So, this is what I wrote on Facebook this morning: “[An EMU student] reminded me why today is important–it’s class registration day at EMU (apparently. By “reminded” I mean “informed”). I’m teaching theater history and also vocations. So register! It’s going to be the best theater history class ever. Recent grads should audit it just for the party atmosphere.
oh, also apparently you should go vote today.”
Several people “liked” my status, but a few privately expressed their concerns that EMU, a Christian university, might not like the idea of me…ahem…”partying” with students. I was actually going to write about this anyway, and given that today is Election Day (this will all make sense later), I thought now was a perfect time.
I believe that most classes should be pretty fun. Not fun in the sense that my high school trig class involved playing Tetris while my teacher, a basketball coach, talked strategy with the teacher/coach across the hall. More in the sense that passion is fun and should be infectious. You should feel like you’re having a good time because people are excited about what they’re doing.
I’m teaching the first part of theater history (the beginning of time through the Neoclassicists, roughly) at EMU next semester. I’m really excited about it. Last year, I heard an EMU student describe theater history as “boring and irrelevant.” Another student, who graduated from that institution a few years ago and had a different theater history prof, called the class she took, “a death march.”
Not cool, people. Not cool.
I’m really passionate about what I like to call “theater history as a living art.” I did my graduate work at the American Shakespeare Center, a place that focuses on what we can learn by applying what we know about Shakespeare’s original staging conditions to his plays. I think that’s a great paradigm, and I want to take it further. What did the people of back then (for whatever “then” you are interested in) know about theater that we have forgotten? We have a strong present-bias, an idea that the kinds of acting and staging that we now consider “good” are universally the best way of doing things. Is that true? The only way to find out is to embrace the staging conditions of the past, to inhabit them, and to be open to their lessons.
This is also a more fun way to do theater history than an endless lecture with impossible tests.
Back in 2000, when I was a first year at Hiram College, my calculus prof invited our class to the math department’s “puzzles and donuts” election-night party. It was at a professor’s house. There were several televisions tuned to different stations for election coverage, plates of donuts everywhere, mugs of cider, and lots of puzzles (just to be clear–no alcohol). People rooting for both sides of the election were there together, laughing and eating. It was great–one of my earliest and favorite undergrad memories. At one point, two professors got into a crazy and impassioned discussion about the electoral college, statistics, and how much more an Ohioan’s vote was worth than a New Yorker’s. They literally worked out the multiplier on a napkin. Now, I should say, I am not a math person. I came pretty close to failing that calculus class. But I followed this complex discussion with deep interest. I learned from it, too–I was able to follow all the drama that unfolded in Bush v. Gore as an educated citizen. I learned more than math, though. I learned that passion is catching.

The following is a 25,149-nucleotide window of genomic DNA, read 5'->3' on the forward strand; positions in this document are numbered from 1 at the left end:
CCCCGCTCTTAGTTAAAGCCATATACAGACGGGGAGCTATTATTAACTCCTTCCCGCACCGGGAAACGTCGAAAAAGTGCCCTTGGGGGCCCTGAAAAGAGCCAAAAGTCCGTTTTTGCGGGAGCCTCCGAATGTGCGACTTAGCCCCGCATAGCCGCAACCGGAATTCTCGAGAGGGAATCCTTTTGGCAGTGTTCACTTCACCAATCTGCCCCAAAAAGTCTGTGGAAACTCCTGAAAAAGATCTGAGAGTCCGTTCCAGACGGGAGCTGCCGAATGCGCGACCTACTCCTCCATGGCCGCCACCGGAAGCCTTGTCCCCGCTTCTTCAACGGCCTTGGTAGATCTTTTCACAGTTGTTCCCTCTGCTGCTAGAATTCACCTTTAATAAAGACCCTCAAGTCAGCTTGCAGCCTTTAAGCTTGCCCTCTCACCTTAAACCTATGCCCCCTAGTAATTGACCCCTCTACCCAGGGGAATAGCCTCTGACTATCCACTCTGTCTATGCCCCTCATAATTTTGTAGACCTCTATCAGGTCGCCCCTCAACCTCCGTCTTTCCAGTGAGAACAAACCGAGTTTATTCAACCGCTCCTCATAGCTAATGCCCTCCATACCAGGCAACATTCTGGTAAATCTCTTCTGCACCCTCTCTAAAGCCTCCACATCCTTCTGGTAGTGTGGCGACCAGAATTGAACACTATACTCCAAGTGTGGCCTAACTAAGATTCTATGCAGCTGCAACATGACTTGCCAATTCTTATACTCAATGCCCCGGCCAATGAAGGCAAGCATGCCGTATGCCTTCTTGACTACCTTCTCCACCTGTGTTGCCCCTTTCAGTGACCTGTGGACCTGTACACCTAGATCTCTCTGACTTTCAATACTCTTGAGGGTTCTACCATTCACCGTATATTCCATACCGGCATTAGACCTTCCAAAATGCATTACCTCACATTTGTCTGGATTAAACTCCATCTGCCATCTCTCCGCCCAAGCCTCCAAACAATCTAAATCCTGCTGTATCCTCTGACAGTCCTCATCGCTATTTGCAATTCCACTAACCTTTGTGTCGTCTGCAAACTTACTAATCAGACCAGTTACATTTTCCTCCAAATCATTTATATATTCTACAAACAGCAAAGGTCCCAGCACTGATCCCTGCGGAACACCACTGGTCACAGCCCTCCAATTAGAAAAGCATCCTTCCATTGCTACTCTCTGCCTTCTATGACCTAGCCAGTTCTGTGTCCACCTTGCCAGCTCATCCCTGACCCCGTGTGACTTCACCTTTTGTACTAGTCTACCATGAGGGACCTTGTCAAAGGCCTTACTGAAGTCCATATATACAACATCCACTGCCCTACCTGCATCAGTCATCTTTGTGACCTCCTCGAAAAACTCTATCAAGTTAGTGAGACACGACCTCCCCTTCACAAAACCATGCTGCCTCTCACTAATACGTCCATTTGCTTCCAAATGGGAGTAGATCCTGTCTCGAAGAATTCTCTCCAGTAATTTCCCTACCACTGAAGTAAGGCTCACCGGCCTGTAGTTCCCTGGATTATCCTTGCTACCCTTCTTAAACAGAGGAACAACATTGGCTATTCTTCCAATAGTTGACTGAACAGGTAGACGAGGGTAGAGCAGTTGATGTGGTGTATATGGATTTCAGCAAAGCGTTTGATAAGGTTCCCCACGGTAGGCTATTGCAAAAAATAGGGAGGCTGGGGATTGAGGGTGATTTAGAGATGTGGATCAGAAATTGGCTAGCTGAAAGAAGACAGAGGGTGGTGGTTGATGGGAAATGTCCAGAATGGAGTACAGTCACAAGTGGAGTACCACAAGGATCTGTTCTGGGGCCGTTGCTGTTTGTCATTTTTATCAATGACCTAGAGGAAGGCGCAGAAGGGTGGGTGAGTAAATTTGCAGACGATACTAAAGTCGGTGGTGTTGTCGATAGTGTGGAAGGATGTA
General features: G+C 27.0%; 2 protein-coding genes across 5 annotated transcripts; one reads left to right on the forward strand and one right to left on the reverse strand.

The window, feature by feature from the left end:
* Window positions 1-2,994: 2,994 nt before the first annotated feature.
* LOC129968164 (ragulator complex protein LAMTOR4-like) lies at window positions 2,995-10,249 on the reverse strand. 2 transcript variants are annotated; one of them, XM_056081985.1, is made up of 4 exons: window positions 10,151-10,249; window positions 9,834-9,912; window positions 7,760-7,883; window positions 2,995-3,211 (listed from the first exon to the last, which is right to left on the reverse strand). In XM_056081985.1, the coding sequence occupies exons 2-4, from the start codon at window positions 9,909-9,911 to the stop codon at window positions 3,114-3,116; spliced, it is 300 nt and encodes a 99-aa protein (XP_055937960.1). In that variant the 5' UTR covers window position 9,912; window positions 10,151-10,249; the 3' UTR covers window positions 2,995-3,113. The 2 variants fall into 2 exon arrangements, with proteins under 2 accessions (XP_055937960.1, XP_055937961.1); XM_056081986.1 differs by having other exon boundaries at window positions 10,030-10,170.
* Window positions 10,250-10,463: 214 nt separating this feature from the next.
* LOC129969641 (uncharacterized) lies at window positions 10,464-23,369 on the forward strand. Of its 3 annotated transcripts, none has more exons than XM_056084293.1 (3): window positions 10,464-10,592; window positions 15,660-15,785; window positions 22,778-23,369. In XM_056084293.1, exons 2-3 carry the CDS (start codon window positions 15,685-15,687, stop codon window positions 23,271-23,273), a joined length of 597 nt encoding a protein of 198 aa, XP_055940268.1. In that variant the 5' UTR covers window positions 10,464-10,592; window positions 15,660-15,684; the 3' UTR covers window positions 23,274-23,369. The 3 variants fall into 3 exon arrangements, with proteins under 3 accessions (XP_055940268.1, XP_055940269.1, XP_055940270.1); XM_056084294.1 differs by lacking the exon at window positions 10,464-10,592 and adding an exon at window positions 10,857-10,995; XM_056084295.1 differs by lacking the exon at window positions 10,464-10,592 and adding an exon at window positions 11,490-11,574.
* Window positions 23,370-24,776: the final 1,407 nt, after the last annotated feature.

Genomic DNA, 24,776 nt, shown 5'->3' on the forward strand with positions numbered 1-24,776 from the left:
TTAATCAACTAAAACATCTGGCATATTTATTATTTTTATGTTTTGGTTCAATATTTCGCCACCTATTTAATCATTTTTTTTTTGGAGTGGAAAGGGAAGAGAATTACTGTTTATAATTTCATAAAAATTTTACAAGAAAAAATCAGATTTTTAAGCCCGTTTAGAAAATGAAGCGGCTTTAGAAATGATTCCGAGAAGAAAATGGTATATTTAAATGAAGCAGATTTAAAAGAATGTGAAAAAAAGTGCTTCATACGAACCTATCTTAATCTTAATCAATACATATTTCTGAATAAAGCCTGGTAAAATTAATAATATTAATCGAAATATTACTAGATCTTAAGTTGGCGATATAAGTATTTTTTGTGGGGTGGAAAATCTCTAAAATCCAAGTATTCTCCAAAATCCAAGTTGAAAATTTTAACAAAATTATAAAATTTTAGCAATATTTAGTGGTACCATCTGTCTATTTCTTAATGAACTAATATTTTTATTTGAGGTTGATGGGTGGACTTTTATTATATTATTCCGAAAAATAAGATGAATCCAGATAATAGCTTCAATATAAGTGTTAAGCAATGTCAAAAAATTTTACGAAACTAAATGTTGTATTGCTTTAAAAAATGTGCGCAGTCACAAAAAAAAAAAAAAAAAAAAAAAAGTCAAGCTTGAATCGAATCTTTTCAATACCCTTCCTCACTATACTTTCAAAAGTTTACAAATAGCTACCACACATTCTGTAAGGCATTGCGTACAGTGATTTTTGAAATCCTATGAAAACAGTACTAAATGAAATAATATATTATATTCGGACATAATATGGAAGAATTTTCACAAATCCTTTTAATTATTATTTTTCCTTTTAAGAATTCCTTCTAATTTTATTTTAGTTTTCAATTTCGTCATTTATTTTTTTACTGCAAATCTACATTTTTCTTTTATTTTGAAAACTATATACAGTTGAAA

One of my favorite classes in grad school was a Ben Jonson seminar. It was a hard class. We had lots of writing. We had to read lots of Jonson (even the stuff that has been deservedly forgotten). Our professor, Ralph A. Cohen, had written his dissertation on Jonson, and his passion drove the class. I took a bunch of classes with him, but this was the best, by far. He came in saying, “I want to have a good time. I want to be the Tribe of Ben.” We shared food together as we argued over whether or not A Tale of a Tub was the worst, or only second-worst, play of the English Renaissance. We went out together after class to work on the masque (about the life of Jonson) that we ended up writing and staging. Oh, and that masque? It was hilarious.
I want my class to be a party. I’m going to have chips and guacamole and music on the first day. Maybe we’ll dance (scandal!).
I want to be clear: This is not going to be an easy class. There’s a pile of reading. There are assignments of various kinds. Everyone will earn their grades. But just because it’s hard doesn’t mean it can’t be a celebration.
Theater came out of festivals. Religious festivals, yes, but not Puritan-religious. More Bacchanalian, really. I want to take theater history back to its roots (but don’t worry, EMU, not in a way that you would disapprove of…I hope).